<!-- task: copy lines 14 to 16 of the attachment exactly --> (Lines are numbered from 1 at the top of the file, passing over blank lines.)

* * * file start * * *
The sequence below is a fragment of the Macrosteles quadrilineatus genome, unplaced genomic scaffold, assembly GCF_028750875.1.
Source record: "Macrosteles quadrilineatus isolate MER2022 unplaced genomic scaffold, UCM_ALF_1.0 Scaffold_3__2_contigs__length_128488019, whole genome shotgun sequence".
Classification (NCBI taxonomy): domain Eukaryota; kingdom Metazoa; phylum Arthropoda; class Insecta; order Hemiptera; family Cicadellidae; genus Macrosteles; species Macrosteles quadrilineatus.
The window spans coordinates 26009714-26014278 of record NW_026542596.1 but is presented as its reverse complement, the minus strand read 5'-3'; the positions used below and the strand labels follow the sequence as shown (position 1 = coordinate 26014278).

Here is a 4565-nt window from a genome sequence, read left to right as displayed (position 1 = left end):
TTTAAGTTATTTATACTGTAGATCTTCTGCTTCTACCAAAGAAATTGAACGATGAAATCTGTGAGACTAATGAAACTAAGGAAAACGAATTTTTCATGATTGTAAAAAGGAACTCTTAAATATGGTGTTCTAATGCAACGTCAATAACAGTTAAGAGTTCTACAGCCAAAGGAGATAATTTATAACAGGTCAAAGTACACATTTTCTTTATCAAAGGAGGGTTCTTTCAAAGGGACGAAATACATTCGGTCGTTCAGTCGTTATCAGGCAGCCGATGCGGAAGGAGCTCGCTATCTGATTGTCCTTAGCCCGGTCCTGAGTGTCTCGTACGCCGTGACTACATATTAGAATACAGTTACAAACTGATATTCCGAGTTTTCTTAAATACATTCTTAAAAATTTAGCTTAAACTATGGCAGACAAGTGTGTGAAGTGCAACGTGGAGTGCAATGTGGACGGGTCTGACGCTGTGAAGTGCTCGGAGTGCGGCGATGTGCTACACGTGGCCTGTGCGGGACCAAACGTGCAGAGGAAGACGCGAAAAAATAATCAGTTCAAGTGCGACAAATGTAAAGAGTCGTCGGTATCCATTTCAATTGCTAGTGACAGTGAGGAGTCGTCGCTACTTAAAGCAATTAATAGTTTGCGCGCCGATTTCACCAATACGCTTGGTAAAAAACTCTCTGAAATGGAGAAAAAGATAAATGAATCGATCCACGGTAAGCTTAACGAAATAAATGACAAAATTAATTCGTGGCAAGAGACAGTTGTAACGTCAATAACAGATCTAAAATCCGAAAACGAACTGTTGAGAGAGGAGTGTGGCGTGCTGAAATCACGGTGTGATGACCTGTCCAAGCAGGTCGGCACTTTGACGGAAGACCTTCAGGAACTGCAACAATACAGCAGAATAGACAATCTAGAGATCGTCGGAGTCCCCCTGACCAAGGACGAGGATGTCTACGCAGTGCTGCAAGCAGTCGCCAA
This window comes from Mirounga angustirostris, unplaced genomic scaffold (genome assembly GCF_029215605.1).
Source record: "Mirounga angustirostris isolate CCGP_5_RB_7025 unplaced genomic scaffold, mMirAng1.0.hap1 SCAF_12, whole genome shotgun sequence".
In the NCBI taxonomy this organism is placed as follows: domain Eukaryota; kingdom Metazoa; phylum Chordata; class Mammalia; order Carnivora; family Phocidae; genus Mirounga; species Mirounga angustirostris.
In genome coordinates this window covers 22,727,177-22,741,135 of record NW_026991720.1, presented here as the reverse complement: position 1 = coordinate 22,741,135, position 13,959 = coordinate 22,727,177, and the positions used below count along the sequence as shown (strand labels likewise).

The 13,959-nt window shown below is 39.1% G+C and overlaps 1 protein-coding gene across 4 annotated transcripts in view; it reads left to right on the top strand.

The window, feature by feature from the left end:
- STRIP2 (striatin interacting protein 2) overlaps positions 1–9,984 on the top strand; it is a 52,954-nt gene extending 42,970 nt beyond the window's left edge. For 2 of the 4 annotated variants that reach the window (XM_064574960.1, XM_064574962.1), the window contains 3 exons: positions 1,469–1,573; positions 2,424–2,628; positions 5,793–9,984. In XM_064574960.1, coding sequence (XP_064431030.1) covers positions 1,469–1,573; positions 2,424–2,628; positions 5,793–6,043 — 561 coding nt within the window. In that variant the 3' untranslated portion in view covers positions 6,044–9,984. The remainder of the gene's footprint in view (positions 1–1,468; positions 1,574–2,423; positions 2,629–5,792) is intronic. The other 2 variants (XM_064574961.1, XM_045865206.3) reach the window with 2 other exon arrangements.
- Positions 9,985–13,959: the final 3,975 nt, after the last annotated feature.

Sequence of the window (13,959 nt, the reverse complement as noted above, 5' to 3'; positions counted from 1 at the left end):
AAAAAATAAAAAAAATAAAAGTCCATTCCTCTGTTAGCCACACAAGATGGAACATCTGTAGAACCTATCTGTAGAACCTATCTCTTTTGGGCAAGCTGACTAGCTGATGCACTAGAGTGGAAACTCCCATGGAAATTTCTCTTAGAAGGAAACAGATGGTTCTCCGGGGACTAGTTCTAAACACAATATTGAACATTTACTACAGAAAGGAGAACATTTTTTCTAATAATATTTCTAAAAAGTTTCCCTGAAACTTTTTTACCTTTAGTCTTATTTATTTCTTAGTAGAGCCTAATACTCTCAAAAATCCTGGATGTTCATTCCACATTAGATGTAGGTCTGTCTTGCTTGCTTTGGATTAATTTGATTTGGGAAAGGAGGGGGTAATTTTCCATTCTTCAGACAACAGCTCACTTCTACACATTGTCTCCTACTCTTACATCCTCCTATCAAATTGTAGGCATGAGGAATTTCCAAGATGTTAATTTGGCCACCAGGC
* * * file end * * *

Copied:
- Positions 9,985–13,959: the final 3,975 nt, after the last annotated feature.

Sequence of the window (13,959 nt, the reverse complement as noted above, 5' to 3'; positions counted from 1 at the left end):
AAAAAATAAAAAAAATAAAAGTCCATTCCTCTGTTAGCCACACAAGATGGAACATCTGTAGAACCTATCTGTAGAACCTATCTCTTTTGGGCAAGCTGACTAGCTGATGCACTAGAGTGGAAACTCCCATGGAAATTTCTCTTAGAAGGAAACAGATGGTTCTCCGGGGACTAGTTCTAAACACAATATTGAACATTTACTACAGAAAGGAGAACATTTTTTCTAATAATATTTCTAAAAAGTTTCCCTGAAACTTTTTTACCTTTAGTCTTATTTATTTCTTAGTAGAGCCTAATACTCTCAAAAATCCTGGATGTTCATTCCACATTAGATGTAGGTCTGTCTTGCTTGCTTTGGATTAATTTGATTTGGGAAAGGAGGGGGTAATTTTCCATTCTTCAGACAACAGCTCACTTCTACACATTGTCTCCTACTCTTACATCCTCCTATCAAATTGTAGGCATGAGGAATTTCCAAGATGTTAATTTGGCCACCAGGC